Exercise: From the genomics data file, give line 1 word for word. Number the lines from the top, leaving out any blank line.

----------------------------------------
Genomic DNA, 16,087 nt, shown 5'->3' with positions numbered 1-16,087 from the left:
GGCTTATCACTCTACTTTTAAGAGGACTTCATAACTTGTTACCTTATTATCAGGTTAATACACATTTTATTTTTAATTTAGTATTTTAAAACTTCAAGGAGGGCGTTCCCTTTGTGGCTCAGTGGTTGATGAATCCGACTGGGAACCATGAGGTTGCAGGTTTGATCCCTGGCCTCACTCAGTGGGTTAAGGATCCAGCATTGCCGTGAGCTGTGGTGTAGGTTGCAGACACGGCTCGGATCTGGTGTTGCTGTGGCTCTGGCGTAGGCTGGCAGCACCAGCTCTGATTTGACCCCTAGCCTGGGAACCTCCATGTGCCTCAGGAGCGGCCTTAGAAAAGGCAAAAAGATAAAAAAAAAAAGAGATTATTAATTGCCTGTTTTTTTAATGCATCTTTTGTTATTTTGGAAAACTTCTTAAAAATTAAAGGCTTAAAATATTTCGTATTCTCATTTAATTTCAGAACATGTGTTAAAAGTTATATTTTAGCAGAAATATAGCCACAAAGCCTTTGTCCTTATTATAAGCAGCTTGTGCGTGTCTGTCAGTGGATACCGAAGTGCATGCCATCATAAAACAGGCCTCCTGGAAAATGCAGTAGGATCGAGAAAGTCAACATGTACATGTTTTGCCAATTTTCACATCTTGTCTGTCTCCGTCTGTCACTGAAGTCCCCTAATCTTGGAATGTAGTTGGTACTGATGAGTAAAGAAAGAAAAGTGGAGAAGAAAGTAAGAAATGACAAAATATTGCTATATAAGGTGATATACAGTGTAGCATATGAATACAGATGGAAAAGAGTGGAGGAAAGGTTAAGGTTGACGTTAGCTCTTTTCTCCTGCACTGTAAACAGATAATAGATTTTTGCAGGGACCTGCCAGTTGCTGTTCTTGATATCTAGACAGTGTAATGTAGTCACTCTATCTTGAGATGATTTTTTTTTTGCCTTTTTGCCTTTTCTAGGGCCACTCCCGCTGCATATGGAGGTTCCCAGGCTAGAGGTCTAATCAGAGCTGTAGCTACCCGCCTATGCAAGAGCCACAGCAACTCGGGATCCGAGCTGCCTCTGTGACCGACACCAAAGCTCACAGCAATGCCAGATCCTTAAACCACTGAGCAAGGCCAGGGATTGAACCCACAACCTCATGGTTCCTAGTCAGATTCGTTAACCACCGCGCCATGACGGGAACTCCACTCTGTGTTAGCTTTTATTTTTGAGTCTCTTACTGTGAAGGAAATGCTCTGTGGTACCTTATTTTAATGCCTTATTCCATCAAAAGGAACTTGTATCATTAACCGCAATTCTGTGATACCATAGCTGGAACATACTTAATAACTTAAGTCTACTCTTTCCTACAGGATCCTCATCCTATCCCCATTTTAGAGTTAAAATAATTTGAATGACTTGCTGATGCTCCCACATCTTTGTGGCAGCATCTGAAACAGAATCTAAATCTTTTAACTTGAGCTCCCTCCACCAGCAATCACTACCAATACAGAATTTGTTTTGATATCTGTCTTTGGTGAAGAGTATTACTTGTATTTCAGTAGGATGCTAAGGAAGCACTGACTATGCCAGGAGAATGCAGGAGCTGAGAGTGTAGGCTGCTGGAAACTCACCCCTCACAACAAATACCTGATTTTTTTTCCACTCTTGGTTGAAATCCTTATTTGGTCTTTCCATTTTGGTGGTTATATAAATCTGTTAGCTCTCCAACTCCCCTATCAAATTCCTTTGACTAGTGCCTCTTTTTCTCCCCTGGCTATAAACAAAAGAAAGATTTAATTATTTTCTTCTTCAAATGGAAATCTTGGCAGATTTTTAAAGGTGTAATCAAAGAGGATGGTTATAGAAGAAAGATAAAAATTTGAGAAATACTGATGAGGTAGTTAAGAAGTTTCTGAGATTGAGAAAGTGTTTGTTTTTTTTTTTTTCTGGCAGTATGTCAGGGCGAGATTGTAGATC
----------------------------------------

Genomic DNA, 16,087 nt, shown 5'->3' with positions numbered 1-16,087 from the left: